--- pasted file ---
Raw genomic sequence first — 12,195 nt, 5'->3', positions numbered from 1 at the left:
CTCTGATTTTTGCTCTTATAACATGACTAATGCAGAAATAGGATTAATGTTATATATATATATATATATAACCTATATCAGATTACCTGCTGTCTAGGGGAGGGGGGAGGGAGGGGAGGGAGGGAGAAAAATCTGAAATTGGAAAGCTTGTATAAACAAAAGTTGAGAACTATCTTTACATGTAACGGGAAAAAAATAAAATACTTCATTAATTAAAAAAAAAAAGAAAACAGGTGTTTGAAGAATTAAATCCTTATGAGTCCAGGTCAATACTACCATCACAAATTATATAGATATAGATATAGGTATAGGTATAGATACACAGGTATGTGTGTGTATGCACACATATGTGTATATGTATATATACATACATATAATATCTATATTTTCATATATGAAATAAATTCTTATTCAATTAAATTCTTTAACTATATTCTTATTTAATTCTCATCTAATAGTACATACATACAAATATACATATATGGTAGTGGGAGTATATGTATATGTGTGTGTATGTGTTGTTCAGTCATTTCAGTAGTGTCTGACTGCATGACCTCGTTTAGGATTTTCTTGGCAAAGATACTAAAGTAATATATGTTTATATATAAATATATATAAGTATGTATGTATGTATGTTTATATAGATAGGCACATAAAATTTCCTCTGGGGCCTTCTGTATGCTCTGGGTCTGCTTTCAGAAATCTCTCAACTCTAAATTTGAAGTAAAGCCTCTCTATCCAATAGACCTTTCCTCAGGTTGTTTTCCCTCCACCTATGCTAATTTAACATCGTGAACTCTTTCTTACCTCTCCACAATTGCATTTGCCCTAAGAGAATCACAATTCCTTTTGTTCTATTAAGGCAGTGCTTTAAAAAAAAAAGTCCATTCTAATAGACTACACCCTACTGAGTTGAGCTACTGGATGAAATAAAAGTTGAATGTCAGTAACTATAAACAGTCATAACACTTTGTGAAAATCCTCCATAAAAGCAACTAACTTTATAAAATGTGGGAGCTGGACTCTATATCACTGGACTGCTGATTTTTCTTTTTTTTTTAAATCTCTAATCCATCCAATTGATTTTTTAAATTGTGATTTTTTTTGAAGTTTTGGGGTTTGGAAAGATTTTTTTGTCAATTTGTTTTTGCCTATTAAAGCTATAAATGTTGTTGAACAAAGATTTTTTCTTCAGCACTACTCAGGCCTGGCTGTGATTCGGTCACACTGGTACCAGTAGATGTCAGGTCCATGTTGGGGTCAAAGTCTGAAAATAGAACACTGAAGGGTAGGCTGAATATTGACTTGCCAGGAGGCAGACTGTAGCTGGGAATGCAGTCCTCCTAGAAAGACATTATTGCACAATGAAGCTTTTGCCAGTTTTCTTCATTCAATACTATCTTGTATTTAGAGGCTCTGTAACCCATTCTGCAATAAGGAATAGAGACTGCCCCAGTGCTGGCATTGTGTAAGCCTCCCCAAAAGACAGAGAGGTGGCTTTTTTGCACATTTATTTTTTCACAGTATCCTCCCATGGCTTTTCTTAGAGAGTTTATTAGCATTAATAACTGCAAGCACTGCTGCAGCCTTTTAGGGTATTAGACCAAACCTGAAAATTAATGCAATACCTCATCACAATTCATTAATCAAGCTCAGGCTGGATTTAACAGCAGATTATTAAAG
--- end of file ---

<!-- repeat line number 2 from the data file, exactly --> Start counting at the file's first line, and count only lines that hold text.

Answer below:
CTCTGATTTTTGCTCTTATAACATGACTAATGCAGAAATAGGATTAATGTTATATATATATATATATATAACCTATATCAGATTACCTGCTGTCTAGGGGAGGGGGGAGGGAGGGGAGGGAGGGAGAAAAATCTGAAATTGGAAAGCTTGTATAAACAAAAGTTGAGAACTATCTTTACATGTAACGGGAAAAAAATAAAATACTTCATTAATTAAAAAAAAAAAGAAAACAGGTGTTTGAAGAATTAAATCCTTATGAGTCCAGGTCAATACTACCATCACAAATTATATAGATATAGATATAGGTATAGGTATAGATACACAGGTATGTGTGTGTATGCACACATATGTGTATATGTATATATACATACATATAATATCTATATTTTCATATATGAAATAAATTCTTATTCAATTAAATTCTTTAACTATATTCTTATTTAATTCTCATCTAATAGTACATACATACAAATATACATATATGGTAGTGGGAGTATATGTATATGTGTGTGTATGTGTTGTTCAGTCATTTCAGTAGTGTCTGACTGCATGACCTCGTTTAGGATTTTCTTGGCAAAGATACTAAAGTAATATATGTTTATATATAAATATATATAAGTATGTATGTATGTATGTTTATATAGATAGGCACATAAAATTTCCTCTGGGGCCTTCTGTATGCTCTGGGTCTGCTTTCAGAAATCTCTCAACTCTAAATTTGAAGTAAAGCCTCTCTATCCAATAGACCTTTCCTCAGGTTGTTTTCCCTCCACCTATGCTAATTTAACATCGTGAACTCTTTCTTACCTCTCCACAATTGCATTTGCCCTAAGAGAATCACAATTCCTTTTGTTCTATTAAGGCAGTGCTTTAAAAAAAAAAGTCCATTCTAATAGACTACACCCTACTGAGTTGAGCTACTGGATGAAATAAAAGTTGAATGTCAGTAACTATAAACAGTCATAACACTTTGTGAAAATCCTCCATAAAAGCAACTAACTTTATAAAATGTGGGAGCTGGACTCTATATCACTGGACTGCTGATTTTTCTTTTTTTTTTAAATCTCTAATCCATCCAATTGATTTTTTAAATTGTGATTTTTTTTGAAGTTTTGGGGTTTGGAAAGATTTTTTTGTCAATTTGTTTTTGCCTATTAAAGCTATAAATGTTGTTGAACAAAGATTTTTTCTTCAGCACTACTCAGGCCTGGCTGTGATTCGGTCACACTGGTACCAGTAGATGTCAGGTCCATGTTGGGGTCAAAGTCTGAAAATAGAACACTGAAGGGTAGGCTGAATATTGACTTGCCAGGAGGCAGACTGTAGCTGGGAATGCAGTCCTCCTAGAAAGACATTATTGCACAATGAAGCTTTTGCCAGTTTTCTTCATTCAATACTATCTTGTATTTAGAGGCTCTGTAACCCATTCTGCAATAAGGAATAGAGACTGCCCCAGTGCTGGCATTGTGTAAGCCTCCCCAAAAGACAGAGAGGTGGCTTTTTTGCACATTTATTTTTTCACAGTATCCTCCCATGGCTTTTCTTAGAGAGTTTATTAGCATTAATAACTGCAAGCACTGCTGCAGCCTTTTAGGGTATTAGACCAAACCTGAAAATTAATGCAATACCTCATCACAATTCATTAATCAAGCTCAGGCTGGATTTAACAGCAGATTATTAAAG